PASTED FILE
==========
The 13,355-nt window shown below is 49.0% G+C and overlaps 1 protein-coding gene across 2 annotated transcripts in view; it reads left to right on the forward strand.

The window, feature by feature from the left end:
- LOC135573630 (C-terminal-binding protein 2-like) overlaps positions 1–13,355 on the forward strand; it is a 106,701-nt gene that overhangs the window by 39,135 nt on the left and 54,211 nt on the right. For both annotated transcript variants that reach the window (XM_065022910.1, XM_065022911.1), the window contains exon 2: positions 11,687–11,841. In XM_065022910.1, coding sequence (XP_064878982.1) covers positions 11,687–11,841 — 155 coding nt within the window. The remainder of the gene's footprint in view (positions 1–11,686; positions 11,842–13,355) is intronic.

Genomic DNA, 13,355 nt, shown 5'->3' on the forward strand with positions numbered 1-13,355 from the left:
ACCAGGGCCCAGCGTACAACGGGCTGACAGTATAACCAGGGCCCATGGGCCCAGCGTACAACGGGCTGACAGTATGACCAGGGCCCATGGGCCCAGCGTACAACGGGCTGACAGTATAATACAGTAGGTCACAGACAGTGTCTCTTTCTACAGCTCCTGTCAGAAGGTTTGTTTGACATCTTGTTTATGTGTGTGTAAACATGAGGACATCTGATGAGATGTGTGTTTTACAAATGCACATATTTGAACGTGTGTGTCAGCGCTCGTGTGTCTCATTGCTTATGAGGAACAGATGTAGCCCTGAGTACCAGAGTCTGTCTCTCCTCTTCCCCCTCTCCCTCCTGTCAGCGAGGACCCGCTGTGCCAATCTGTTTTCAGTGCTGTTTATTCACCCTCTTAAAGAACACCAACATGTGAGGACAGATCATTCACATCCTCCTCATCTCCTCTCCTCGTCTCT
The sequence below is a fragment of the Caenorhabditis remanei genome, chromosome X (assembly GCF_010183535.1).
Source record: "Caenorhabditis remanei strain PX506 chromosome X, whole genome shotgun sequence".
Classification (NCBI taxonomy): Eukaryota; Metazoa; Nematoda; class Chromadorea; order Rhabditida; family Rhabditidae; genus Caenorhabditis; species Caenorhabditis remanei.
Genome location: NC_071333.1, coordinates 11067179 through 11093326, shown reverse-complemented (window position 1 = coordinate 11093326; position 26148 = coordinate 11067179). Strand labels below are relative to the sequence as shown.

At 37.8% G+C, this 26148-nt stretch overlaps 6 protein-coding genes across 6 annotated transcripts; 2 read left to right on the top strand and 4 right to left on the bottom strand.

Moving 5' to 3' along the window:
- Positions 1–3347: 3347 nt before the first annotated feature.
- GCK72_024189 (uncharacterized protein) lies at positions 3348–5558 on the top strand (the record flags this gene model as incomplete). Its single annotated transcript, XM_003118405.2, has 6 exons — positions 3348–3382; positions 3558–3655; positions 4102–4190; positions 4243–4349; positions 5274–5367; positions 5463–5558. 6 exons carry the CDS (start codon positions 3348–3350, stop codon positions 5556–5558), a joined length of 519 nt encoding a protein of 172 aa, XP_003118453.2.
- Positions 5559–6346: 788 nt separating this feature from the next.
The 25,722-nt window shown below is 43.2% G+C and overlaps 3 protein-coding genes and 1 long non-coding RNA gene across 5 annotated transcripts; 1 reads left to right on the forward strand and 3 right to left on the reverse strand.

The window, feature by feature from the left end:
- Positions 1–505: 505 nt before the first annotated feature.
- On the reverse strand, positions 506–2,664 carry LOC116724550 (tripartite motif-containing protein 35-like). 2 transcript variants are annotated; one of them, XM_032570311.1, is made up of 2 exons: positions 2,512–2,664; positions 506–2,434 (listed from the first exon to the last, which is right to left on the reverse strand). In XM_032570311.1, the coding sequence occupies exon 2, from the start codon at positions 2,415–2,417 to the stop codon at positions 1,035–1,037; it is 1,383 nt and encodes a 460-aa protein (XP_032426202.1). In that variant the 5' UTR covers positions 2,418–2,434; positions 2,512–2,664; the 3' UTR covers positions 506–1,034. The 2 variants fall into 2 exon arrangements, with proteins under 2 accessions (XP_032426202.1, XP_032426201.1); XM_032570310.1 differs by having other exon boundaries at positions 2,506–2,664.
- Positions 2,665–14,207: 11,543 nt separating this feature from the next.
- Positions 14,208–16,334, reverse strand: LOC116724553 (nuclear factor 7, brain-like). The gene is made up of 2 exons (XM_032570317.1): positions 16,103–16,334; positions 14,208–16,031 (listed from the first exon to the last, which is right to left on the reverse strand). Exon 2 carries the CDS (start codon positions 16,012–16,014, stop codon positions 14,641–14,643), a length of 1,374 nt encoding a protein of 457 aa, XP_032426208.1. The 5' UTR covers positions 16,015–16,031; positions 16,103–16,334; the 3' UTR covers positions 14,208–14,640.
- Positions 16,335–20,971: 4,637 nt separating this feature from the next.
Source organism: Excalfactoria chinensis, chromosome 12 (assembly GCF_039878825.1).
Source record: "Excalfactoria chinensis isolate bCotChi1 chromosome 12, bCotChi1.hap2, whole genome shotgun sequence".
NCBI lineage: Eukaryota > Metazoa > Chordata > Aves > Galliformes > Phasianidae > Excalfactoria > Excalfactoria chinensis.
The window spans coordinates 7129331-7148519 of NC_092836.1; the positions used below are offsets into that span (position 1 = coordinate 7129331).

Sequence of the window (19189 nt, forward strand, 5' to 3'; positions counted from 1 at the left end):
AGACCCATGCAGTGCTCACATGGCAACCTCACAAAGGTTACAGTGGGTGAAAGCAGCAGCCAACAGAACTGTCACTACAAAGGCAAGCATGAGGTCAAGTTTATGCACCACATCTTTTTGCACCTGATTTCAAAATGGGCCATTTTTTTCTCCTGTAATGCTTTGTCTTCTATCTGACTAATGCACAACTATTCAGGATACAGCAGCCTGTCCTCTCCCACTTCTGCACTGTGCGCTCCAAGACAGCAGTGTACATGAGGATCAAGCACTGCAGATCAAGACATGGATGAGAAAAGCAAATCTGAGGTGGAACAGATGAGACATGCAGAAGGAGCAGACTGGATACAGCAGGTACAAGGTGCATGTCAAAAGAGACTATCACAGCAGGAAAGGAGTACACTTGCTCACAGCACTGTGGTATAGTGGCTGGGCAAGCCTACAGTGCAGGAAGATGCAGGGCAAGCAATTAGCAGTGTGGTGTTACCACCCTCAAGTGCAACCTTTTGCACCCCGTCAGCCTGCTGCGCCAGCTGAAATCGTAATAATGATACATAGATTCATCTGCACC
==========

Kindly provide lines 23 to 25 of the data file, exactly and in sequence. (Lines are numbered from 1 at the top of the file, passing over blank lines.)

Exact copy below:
Source record: "Excalfactoria chinensis isolate bCotChi1 chromosome 12, bCotChi1.hap2, whole genome shotgun sequence".
NCBI lineage: Eukaryota > Metazoa > Chordata > Aves > Galliformes > Phasianidae > Excalfactoria > Excalfactoria chinensis.
The window spans coordinates 7129331-7148519 of NC_092836.1; the positions used below are offsets into that span (position 1 = coordinate 7129331).